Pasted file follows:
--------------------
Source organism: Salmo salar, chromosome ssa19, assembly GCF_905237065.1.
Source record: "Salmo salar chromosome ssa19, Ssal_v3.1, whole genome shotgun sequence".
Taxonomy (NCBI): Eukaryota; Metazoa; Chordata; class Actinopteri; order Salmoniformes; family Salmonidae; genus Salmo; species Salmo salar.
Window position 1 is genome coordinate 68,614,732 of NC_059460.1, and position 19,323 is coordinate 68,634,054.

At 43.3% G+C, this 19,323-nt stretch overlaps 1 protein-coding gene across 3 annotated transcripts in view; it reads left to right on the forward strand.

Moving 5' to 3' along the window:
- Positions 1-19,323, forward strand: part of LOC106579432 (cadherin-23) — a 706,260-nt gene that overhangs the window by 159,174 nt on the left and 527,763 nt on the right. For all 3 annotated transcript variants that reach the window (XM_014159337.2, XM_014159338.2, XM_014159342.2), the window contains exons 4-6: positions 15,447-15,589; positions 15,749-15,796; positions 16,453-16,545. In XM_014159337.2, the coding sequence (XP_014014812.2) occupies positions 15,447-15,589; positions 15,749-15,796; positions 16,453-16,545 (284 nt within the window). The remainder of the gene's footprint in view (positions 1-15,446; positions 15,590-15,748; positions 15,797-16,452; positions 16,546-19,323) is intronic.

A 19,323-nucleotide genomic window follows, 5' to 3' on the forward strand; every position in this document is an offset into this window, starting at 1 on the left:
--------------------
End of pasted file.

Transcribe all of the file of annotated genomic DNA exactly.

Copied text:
Source organism: Salmo salar, chromosome ssa19, assembly GCF_905237065.1.
Source record: "Salmo salar chromosome ssa19, Ssal_v3.1, whole genome shotgun sequence".
Taxonomy (NCBI): Eukaryota; Metazoa; Chordata; class Actinopteri; order Salmoniformes; family Salmonidae; genus Salmo; species Salmo salar.
Window position 1 is genome coordinate 68,614,732 of NC_059460.1, and position 19,323 is coordinate 68,634,054.

At 43.3% G+C, this 19,323-nt stretch overlaps 1 protein-coding gene across 3 annotated transcripts in view; it reads left to right on the forward strand.

Moving 5' to 3' along the window:
- Positions 1-19,323, forward strand: part of LOC106579432 (cadherin-23) — a 706,260-nt gene that overhangs the window by 159,174 nt on the left and 527,763 nt on the right. For all 3 annotated transcript variants that reach the window (XM_014159337.2, XM_014159338.2, XM_014159342.2), the window contains exons 4-6: positions 15,447-15,589; positions 15,749-15,796; positions 16,453-16,545. In XM_014159337.2, the coding sequence (XP_014014812.2) occupies positions 15,447-15,589; positions 15,749-15,796; positions 16,453-16,545 (284 nt within the window). The remainder of the gene's footprint in view (positions 1-15,446; positions 15,590-15,748; positions 15,797-16,452; positions 16,546-19,323) is intronic.

A 19,323-nucleotide genomic window follows, 5' to 3' on the forward strand; every position in this document is an offset into this window, starting at 1 on the left: